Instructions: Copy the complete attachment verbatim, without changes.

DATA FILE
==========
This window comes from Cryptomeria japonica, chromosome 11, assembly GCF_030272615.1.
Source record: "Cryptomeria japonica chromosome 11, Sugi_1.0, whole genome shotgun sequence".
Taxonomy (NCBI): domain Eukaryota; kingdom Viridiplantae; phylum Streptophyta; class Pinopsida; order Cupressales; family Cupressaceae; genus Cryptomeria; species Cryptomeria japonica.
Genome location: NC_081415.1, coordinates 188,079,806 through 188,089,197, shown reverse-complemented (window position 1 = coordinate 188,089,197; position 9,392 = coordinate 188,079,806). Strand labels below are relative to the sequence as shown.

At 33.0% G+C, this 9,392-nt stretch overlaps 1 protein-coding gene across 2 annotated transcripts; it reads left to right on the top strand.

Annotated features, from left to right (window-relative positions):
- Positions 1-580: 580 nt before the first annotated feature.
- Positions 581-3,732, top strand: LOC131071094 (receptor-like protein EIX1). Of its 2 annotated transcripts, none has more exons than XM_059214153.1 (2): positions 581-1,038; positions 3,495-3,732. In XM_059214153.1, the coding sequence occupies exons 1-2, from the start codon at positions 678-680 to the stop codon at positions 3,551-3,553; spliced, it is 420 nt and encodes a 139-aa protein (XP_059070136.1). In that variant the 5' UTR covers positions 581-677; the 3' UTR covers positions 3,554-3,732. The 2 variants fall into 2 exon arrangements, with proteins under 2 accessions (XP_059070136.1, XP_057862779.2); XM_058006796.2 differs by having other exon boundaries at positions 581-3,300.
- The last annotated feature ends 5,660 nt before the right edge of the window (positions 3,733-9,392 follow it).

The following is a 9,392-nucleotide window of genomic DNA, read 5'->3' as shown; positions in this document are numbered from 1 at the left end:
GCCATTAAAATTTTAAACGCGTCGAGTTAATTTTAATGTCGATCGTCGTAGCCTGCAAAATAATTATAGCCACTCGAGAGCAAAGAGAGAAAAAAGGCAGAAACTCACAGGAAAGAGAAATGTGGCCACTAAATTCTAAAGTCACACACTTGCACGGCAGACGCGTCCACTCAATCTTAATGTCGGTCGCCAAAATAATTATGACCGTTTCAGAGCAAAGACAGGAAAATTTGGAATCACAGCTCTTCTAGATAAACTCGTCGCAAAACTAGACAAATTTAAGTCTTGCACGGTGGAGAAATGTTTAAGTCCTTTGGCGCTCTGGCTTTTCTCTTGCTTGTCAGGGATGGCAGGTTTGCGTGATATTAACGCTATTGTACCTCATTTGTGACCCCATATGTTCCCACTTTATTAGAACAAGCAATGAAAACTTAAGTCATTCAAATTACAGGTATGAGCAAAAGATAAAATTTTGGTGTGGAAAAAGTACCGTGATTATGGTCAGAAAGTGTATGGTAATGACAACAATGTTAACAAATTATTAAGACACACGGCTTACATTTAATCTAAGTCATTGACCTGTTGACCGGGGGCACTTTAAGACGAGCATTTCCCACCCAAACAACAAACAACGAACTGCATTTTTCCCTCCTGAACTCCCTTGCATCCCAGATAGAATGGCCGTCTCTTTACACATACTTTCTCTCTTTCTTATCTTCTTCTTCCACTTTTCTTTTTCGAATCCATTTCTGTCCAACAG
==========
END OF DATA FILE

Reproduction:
This window comes from Cryptomeria japonica, chromosome 11, assembly GCF_030272615.1.
Source record: "Cryptomeria japonica chromosome 11, Sugi_1.0, whole genome shotgun sequence".
Taxonomy (NCBI): domain Eukaryota; kingdom Viridiplantae; phylum Streptophyta; class Pinopsida; order Cupressales; family Cupressaceae; genus Cryptomeria; species Cryptomeria japonica.
Genome location: NC_081415.1, coordinates 188,079,806 through 188,089,197, shown reverse-complemented (window position 1 = coordinate 188,089,197; position 9,392 = coordinate 188,079,806). Strand labels below are relative to the sequence as shown.

At 33.0% G+C, this 9,392-nt stretch overlaps 1 protein-coding gene across 2 annotated transcripts; it reads left to right on the top strand.

Annotated features, from left to right (window-relative positions):
- Positions 1-580: 580 nt before the first annotated feature.
- Positions 581-3,732, top strand: LOC131071094 (receptor-like protein EIX1). Of its 2 annotated transcripts, none has more exons than XM_059214153.1 (2): positions 581-1,038; positions 3,495-3,732. In XM_059214153.1, the coding sequence occupies exons 1-2, from the start codon at positions 678-680 to the stop codon at positions 3,551-3,553; spliced, it is 420 nt and encodes a 139-aa protein (XP_059070136.1). In that variant the 5' UTR covers positions 581-677; the 3' UTR covers positions 3,554-3,732. The 2 variants fall into 2 exon arrangements, with proteins under 2 accessions (XP_059070136.1, XP_057862779.2); XM_058006796.2 differs by having other exon boundaries at positions 581-3,300.
- The last annotated feature ends 5,660 nt before the right edge of the window (positions 3,733-9,392 follow it).

The following is a 9,392-nucleotide window of genomic DNA, read 5'->3' as shown; positions in this document are numbered from 1 at the left end:
GCCATTAAAATTTTAAACGCGTCGAGTTAATTTTAATGTCGATCGTCGTAGCCTGCAAAATAATTATAGCCACTCGAGAGCAAAGAGAGAAAAAAGGCAGAAACTCACAGGAAAGAGAAATGTGGCCACTAAATTCTAAAGTCACACACTTGCACGGCAGACGCGTCCACTCAATCTTAATGTCGGTCGCCAAAATAATTATGACCGTTTCAGAGCAAAGACAGGAAAATTTGGAATCACAGCTCTTCTAGATAAACTCGTCGCAAAACTAGACAAATTTAAGTCTTGCACGGTGGAGAAATGTTTAAGTCCTTTGGCGCTCTGGCTTTTCTCTTGCTTGTCAGGGATGGCAGGTTTGCGTGATATTAACGCTATTGTACCTCATTTGTGACCCCATATGTTCCCACTTTATTAGAACAAGCAATGAAAACTTAAGTCATTCAAATTACAGGTATGAGCAAAAGATAAAATTTTGGTGTGGAAAAAGTACCGTGATTATGGTCAGAAAGTGTATGGTAATGACAACAATGTTAACAAATTATTAAGACACACGGCTTACATTTAATCTAAGTCATTGACCTGTTGACCGGGGGCACTTTAAGACGAGCATTTCCCACCCAAACAACAAACAACGAACTGCATTTTTCCCTCCTGAACTCCCTTGCATCCCAGATAGAATGGCCGTCTCTTTACACATACTTTCTCTCTTTCTTATCTTCTTCTTCCACTTTTCTTTTTCGAATCCATTTCTGTCCAACAG